This improvement in the agricultural ecosystem generates an environment of competitiveness and sustainability in the long term, as mentioned by Xuan Pham, Martin Stack in the article “How Data Analytics is Transforming Agriculture” published here in Harvard Business Publishing.

Thanks to data analytics such as EcoProMIS, we can make agriculture not only more efficient but also better prepared to face climate change and the impact it is having on our society. While the risks will still be there, we will have enough information to make better decisions to mitigate those risks and ensure the safety not only of our crops, but of society in general and future generations.

Sustainable Agriculture: Only a system change will stop us masking our problems

Sustainable Agriculture: Only a system change will stop us masking our problems

By Roelof Kramer, CEO, Agricompas

The writings are on the wall: deforestation, biodiversity loss, pollution, GHG emissions, and poorer socio-economic conditions. A global ecological disaster is playing out in front of our eyes and is only aggravated by increasing demand for agricultural produce, climate change and stagnating productivity growth.

By 2030 the UN predicts a world population of 8.5 billion, 700 million more than today. At the same time, we will consume 30% more food per capita in 2030 than in 1965 (2,350 versus 3,050 kcal). And we can assume that greenhouse gas emissions per Kcal have increased significantly due to a higher proportion of dairy and meat in our global diets.

Sustainability is on the tongue of everybody. All seem to have a good intention but what is their underlying motive and do their actions really have an impact?

Actions and Motives
Governments make pledges and sign up to (Paris) agreements; but politicians need re-election and countries have their own agendas.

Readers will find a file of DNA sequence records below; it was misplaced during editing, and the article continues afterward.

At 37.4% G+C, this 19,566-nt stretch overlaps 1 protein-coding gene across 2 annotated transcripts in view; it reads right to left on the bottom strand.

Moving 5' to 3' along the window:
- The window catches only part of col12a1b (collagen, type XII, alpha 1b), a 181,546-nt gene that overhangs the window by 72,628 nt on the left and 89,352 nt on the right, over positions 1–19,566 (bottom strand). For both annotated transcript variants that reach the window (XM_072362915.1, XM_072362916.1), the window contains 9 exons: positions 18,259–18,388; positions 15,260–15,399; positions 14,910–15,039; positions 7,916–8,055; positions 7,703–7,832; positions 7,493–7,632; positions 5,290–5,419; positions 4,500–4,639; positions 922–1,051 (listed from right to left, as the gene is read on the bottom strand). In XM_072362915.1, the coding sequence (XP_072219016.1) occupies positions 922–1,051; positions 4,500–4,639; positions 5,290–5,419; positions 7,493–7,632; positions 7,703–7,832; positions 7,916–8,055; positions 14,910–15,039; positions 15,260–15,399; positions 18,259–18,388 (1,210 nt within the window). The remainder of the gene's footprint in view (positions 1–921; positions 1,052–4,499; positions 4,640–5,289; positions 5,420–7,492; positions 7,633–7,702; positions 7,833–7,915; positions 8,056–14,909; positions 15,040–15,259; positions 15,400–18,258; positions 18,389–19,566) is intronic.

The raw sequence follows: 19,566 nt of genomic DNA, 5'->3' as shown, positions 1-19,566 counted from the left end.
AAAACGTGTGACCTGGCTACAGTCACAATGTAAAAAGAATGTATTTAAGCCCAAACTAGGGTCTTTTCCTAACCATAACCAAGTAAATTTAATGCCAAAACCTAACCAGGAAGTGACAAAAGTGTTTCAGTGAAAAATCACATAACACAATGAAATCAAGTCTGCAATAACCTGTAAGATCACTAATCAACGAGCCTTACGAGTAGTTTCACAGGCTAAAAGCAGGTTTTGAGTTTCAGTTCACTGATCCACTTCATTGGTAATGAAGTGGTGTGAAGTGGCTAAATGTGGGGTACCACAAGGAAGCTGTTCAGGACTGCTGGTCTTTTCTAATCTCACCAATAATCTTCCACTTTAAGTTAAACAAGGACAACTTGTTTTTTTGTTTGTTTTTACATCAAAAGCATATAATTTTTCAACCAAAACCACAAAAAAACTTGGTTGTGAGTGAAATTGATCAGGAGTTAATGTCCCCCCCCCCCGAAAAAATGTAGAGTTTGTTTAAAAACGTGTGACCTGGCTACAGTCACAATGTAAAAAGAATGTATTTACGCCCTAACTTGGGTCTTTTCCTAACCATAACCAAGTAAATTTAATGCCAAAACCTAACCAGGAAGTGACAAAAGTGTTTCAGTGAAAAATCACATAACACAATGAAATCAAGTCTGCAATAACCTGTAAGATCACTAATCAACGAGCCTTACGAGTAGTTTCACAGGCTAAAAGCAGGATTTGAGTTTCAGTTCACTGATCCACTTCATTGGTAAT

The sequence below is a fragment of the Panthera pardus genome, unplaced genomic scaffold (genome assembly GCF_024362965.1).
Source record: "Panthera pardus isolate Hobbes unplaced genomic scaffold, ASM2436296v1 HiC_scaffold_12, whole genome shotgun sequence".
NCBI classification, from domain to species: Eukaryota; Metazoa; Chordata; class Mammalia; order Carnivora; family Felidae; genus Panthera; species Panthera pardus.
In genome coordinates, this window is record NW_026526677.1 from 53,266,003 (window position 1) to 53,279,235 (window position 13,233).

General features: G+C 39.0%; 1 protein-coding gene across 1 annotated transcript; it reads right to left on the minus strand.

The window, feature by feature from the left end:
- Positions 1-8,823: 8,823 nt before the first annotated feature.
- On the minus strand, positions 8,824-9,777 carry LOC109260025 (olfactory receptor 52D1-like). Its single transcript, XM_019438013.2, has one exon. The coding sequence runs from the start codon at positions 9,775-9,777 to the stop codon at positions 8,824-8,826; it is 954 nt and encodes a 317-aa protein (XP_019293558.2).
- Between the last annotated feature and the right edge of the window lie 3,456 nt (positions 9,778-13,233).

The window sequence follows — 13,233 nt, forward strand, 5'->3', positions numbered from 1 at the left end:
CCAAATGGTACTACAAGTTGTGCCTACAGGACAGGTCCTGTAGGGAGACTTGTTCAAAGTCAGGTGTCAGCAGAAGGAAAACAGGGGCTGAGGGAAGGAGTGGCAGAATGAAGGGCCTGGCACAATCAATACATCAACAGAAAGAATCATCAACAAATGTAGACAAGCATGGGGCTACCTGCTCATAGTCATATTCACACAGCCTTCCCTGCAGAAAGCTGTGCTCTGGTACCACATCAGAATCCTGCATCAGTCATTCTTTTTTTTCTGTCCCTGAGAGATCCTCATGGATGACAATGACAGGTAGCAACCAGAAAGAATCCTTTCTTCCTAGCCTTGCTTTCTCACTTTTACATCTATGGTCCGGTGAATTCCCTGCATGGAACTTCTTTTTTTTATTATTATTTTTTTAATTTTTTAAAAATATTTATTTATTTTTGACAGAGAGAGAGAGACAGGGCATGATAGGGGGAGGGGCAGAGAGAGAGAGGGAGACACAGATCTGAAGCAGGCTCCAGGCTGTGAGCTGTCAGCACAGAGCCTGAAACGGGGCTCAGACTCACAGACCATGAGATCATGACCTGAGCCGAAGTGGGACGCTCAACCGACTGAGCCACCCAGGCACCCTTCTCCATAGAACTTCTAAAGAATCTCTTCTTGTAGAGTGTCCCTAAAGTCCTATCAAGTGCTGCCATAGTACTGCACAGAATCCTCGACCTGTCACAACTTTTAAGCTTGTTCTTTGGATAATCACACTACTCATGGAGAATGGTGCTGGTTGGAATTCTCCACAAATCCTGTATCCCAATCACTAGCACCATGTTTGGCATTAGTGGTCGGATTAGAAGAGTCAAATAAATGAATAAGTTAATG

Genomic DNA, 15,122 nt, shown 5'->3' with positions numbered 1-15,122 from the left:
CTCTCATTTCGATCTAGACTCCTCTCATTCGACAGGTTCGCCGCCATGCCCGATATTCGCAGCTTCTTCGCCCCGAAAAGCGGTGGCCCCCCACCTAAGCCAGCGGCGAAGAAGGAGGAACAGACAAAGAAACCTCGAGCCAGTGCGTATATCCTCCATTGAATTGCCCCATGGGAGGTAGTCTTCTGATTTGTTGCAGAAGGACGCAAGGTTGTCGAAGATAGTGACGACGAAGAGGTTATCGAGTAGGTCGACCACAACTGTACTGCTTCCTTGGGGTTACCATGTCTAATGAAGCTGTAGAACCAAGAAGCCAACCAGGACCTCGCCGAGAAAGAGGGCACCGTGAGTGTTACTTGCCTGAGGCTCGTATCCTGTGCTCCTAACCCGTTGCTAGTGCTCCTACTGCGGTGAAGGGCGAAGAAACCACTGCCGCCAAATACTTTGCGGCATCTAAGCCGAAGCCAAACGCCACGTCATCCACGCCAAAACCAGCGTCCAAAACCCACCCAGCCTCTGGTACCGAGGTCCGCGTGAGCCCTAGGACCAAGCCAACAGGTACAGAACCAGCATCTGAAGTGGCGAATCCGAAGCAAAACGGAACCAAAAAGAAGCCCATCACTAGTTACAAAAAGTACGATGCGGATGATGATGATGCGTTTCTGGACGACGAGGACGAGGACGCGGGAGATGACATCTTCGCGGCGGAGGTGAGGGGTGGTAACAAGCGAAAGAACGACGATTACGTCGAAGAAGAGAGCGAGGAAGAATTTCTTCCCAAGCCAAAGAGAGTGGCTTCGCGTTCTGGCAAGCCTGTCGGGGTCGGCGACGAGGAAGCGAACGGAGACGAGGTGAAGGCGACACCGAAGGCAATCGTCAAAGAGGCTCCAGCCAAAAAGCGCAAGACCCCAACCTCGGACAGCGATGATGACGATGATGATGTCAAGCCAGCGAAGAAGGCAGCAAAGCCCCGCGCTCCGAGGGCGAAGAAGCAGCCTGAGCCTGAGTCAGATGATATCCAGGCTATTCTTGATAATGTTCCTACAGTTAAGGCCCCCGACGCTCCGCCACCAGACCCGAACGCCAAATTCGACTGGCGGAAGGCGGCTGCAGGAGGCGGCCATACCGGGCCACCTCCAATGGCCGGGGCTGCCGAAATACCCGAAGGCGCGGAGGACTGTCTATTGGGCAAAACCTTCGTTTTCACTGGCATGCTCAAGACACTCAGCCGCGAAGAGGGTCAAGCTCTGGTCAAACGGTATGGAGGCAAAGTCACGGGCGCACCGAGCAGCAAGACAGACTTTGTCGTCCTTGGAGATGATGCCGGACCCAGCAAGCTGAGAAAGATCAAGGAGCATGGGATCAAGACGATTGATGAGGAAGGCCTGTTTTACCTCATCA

Corporates have Corporate Social Responsibility programs; but for their shareholders cash is king. Students attend Climate Strike events; but have little power in their future careers as they lack efficient tools.

NGO’s report on biodiversity loss and support smallholders; but they need finance too and are often part of the problem.

Consumers promise to buy local and organic; but ultimately buy as cheap as possible.

Growers love their land and animals; but are trapped in the economic race to the bottom.

Sustainability
Sustainable agriculture for Agricompas means increasing productivity while reducing environmental impact and improving socio-economic conditions. Sustainability is not achieved through new products and services developed in isolation by biased stakeholders.

We need the ability to combine stakeholders and competing interests in one commercially viable business model. We need to optimise yields while minimising environmental impact and improving socio-economic conditions at the same time.

To do that we need reliable comprehensive data, non-exclusive analytics platforms and services that improve the life of people. A combined approach that embraces the ideologies and efforts of Greta Thunberg as well as Elon Musk.

EcoProMIS Data Analytics
Agricompas created a data analytics platform, EcoProMIS (Ecological Production Management Information System), for rice production in Colombia. Growers receive knowledge for free and customers analytics for a fee. Economic, technical, environmental and socio-economic processes are analysed in real-time per grower, per field so that these can be optimised simultaneously.

EcoProMIS provides balanced benefits for all instead of economic and technical benefits for some. It can help to bring the system change that is required to address our common economic, environmental, and social challenges.